Of course the lady from New York would not appreciate this cultural bias, as the weather maps seen on U.S. networks show a straight line at the top of New York State:D

David Baxter PhD

Late Founder
Another Canadian criminologist interviewed on radio pointed out that all three (not two) school shootings in Canada have (1) taken place in the province of Quebec and (2) involved new immigrants or a child of new immigrants. He wondered out loud if there is something about the treatment of immigrants in Quebec that could be related to this.

Interesting question. On the other hand, of course, we are dealing with a sample size of three so it may be nothing more than coincidence. In general, this is a significant problem in trying to understand mass murder (which is a single event, as opposed to serial homicide) - fortunately, it is a relatively rare event so it is harder to piece together sufficient commonalities to make sense of it all.


What a terrible thing to happen to these kids and families.

I wonder how much alcohol played a role in this young man's behaviour?

Before reading about the folks who studied these kinds of incidents and patterns of the perpetrators, I also thought that there may not be any answers as to who or why. That he may have been just like many other young people but in a rare and isolated incident acted on his thoughts.

I have read somewhere recently that the lower incidents of criminal deaths in Canada compared to the USA is directly related to the gun laws that were put into place in Canada.

What kind of a hobby is it to play with guns? Maybe a preventative measure could be the promotion of more creative outlets for our youth instead of the primary focus being on sports or competative related activities.

My thoughts and prayers go out to all of the families involved in this.

David Baxter PhD

Late Founder
I find it more than a little worrisome that this young man had a number of weapons, all of which were legally acquired and registered with the infamous Federal Gun Registry. So much for deterring crime.


I never thought of that Dr. B. but you are so what did/is the Federal Gun Registry really proving? Is it to deter crime? No, it is the governments way of saying that they are taking control of what is going on with the amount of guns that are in this country when they really haven't got a freakin clue and as long as they are registered than everything is okay. What BS.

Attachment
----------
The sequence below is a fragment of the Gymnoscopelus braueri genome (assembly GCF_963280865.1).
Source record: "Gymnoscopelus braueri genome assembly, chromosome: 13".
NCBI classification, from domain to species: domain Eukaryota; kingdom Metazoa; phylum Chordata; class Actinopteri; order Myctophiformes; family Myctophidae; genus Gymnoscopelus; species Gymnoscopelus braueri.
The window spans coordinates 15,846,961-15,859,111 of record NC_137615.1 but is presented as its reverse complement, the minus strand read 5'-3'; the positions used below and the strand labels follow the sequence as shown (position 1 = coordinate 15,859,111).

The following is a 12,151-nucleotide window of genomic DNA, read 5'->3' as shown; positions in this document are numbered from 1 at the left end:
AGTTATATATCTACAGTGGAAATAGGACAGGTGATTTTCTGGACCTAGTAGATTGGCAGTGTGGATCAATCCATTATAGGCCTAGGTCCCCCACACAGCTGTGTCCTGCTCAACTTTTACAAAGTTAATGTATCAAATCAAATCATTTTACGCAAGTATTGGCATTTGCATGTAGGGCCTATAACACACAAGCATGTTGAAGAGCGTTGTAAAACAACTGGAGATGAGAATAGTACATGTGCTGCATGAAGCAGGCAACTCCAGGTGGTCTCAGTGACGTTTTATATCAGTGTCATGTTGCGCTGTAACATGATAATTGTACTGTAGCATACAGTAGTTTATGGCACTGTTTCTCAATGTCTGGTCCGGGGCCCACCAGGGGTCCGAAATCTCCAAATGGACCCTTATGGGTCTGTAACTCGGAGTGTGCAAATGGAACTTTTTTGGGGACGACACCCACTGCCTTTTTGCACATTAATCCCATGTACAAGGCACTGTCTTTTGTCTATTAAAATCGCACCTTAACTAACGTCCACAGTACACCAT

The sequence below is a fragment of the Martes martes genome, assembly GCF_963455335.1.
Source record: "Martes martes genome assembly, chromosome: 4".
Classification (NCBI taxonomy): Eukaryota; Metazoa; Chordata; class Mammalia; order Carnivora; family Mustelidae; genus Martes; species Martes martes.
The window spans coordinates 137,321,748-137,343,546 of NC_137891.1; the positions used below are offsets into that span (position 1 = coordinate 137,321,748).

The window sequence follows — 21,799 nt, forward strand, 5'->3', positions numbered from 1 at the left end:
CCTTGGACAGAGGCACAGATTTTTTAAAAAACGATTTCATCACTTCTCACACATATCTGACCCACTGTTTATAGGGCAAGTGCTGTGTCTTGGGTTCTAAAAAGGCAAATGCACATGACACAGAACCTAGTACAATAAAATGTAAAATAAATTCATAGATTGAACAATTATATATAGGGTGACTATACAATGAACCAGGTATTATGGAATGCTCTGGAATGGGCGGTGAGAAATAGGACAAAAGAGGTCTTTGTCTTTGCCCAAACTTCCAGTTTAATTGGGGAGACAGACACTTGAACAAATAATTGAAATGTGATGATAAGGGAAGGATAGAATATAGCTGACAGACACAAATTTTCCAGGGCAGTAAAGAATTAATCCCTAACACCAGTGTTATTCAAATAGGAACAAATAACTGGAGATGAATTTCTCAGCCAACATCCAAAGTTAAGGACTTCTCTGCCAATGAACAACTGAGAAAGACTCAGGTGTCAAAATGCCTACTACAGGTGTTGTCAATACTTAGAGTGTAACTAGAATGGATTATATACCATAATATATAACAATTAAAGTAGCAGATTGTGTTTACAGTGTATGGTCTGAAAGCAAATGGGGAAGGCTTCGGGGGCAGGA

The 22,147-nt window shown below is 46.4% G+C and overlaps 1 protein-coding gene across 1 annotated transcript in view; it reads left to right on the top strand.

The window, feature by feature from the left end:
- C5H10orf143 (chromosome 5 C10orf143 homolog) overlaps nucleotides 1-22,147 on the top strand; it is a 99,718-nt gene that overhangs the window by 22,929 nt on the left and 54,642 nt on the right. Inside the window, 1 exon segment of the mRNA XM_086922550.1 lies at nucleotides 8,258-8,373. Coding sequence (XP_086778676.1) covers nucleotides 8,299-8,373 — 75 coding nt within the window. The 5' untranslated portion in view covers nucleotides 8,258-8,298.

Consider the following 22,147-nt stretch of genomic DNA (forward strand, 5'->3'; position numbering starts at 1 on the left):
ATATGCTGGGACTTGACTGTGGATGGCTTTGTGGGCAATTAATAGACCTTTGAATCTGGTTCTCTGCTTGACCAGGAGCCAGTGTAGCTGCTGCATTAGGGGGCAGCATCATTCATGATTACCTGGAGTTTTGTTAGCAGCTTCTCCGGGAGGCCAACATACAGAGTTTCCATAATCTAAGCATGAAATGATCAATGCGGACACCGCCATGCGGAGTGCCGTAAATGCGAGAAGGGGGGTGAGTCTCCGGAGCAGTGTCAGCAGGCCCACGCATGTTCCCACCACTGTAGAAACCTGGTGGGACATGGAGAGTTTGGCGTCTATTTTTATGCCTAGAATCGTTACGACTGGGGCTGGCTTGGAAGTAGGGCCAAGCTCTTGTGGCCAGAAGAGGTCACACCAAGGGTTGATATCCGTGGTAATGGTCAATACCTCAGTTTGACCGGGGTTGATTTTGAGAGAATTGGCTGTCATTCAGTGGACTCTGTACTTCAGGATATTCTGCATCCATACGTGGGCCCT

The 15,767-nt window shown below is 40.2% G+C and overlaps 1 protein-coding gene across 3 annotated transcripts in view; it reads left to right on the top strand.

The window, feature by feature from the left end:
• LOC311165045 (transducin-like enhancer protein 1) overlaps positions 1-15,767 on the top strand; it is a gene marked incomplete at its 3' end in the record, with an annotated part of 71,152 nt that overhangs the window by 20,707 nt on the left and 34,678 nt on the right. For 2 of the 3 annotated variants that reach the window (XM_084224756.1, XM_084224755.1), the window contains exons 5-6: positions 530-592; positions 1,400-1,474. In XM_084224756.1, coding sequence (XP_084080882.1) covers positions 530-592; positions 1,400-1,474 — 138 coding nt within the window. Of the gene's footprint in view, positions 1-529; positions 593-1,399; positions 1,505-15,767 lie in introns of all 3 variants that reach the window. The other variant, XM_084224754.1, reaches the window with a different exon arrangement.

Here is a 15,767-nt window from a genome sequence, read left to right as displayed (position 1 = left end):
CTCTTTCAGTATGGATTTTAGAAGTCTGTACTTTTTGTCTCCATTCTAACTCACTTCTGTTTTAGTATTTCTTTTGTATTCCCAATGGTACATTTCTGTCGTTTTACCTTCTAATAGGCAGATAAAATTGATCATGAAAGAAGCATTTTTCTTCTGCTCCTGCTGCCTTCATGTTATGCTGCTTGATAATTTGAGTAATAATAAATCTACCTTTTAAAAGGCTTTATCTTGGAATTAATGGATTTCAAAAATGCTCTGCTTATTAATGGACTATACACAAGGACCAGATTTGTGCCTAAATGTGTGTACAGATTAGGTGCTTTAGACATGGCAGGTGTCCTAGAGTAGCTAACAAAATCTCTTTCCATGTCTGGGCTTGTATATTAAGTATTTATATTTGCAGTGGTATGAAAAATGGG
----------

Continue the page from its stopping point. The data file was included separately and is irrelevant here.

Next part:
David Baxter PhD

Late Founder
It's the government's way of wasting millions of dollars of our money and pretending they're doing something useful - not because they give a damn about the results but because they care a great deal about photo ops and getting votes. :rant:

Those millions (or billions?) of dollars they wasted on that program could have gone into health and mental health services.


There are many dimensions to the circumstances leading up to this event. It seems a combination of deficiencies in the system contributed to this outcome, though each of the deficiencies on its own could have been the one to push this person over the edge.

His parents claim they were unaware of his mental state. What does this say about their family unit and their communication with one another? The fact that he was participating in bizarre and destructive behaviour in his online activities speaks to his frame of mind.

Though I personally dislike weapons, I realize there are people who are interested in them for various reasons. Also the pro gun lobby is very powerful and influences political decisions.

Every time a tragedy like this occurs, the anti gun lobbyists vocalize and as a result our Country adopted the largely inefficient gun registry.

I find it more than a little worrisome that this young man had a number of weapons, all of which were legally acquired and registered

A tribute to the inefficiency of the registry and licensing process in Canada.

The broader question has to do with the current destructive culture delivered to young people through music and video games where destruction and violence is condoned.

How does society detect and bring help to people who anonymously walk our streets waiting for an opportunity to create havoc?